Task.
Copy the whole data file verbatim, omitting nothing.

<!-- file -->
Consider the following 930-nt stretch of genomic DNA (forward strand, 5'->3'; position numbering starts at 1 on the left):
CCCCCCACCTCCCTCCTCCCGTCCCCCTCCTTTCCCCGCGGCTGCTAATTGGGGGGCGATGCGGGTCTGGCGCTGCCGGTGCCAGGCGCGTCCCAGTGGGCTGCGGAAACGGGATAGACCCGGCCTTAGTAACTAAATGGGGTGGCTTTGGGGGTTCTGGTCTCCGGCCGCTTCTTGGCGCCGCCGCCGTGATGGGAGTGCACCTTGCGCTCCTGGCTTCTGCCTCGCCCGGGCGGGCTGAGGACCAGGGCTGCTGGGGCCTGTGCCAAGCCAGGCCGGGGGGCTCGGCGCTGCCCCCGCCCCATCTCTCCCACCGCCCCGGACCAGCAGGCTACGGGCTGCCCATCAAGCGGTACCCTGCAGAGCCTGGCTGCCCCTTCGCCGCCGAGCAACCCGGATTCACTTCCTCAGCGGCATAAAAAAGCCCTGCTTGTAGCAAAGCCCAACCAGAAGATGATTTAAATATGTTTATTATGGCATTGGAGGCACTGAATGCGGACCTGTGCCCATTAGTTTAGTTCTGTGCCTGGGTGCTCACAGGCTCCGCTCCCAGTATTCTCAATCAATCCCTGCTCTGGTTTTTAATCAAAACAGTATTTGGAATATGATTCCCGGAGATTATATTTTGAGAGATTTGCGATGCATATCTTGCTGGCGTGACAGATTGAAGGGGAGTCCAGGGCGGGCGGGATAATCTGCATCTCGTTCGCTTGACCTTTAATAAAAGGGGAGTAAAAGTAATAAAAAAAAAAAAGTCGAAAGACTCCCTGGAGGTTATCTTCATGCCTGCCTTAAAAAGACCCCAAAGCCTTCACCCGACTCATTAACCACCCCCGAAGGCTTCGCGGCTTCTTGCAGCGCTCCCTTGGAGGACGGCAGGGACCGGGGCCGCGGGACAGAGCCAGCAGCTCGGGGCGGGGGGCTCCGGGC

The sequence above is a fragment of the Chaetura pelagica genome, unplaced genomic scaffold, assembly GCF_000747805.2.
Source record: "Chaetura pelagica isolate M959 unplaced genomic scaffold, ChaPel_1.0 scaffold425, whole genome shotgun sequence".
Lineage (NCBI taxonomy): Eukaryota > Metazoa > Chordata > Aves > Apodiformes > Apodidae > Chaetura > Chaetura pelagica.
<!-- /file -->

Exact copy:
Consider the following 930-nt stretch of genomic DNA (forward strand, 5'->3'; position numbering starts at 1 on the left):
CCCCCCACCTCCCTCCTCCCGTCCCCCTCCTTTCCCCGCGGCTGCTAATTGGGGGGCGATGCGGGTCTGGCGCTGCCGGTGCCAGGCGCGTCCCAGTGGGCTGCGGAAACGGGATAGACCCGGCCTTAGTAACTAAATGGGGTGGCTTTGGGGGTTCTGGTCTCCGGCCGCTTCTTGGCGCCGCCGCCGTGATGGGAGTGCACCTTGCGCTCCTGGCTTCTGCCTCGCCCGGGCGGGCTGAGGACCAGGGCTGCTGGGGCCTGTGCCAAGCCAGGCCGGGGGGCTCGGCGCTGCCCCCGCCCCATCTCTCCCACCGCCCCGGACCAGCAGGCTACGGGCTGCCCATCAAGCGGTACCCTGCAGAGCCTGGCTGCCCCTTCGCCGCCGAGCAACCCGGATTCACTTCCTCAGCGGCATAAAAAAGCCCTGCTTGTAGCAAAGCCCAACCAGAAGATGATTTAAATATGTTTATTATGGCATTGGAGGCACTGAATGCGGACCTGTGCCCATTAGTTTAGTTCTGTGCCTGGGTGCTCACAGGCTCCGCTCCCAGTATTCTCAATCAATCCCTGCTCTGGTTTTTAATCAAAACAGTATTTGGAATATGATTCCCGGAGATTATATTTTGAGAGATTTGCGATGCATATCTTGCTGGCGTGACAGATTGAAGGGGAGTCCAGGGCGGGCGGGATAATCTGCATCTCGTTCGCTTGACCTTTAATAAAAGGGGAGTAAAAGTAATAAAAAAAAAAAAGTCGAAAGACTCCCTGGAGGTTATCTTCATGCCTGCCTTAAAAAGACCCCAAAGCCTTCACCCGACTCATTAACCACCCCCGAAGGCTTCGCGGCTTCTTGCAGCGCTCCCTTGGAGGACGGCAGGGACCGGGGCCGCGGGACAGAGCCAGCAGCTCGGGGCGGGGGGCTCCGGGC

The sequence above is a fragment of the Chaetura pelagica genome, unplaced genomic scaffold, assembly GCF_000747805.2.
Source record: "Chaetura pelagica isolate M959 unplaced genomic scaffold, ChaPel_1.0 scaffold425, whole genome shotgun sequence".
Lineage (NCBI taxonomy): Eukaryota > Metazoa > Chordata > Aves > Apodiformes > Apodidae > Chaetura > Chaetura pelagica.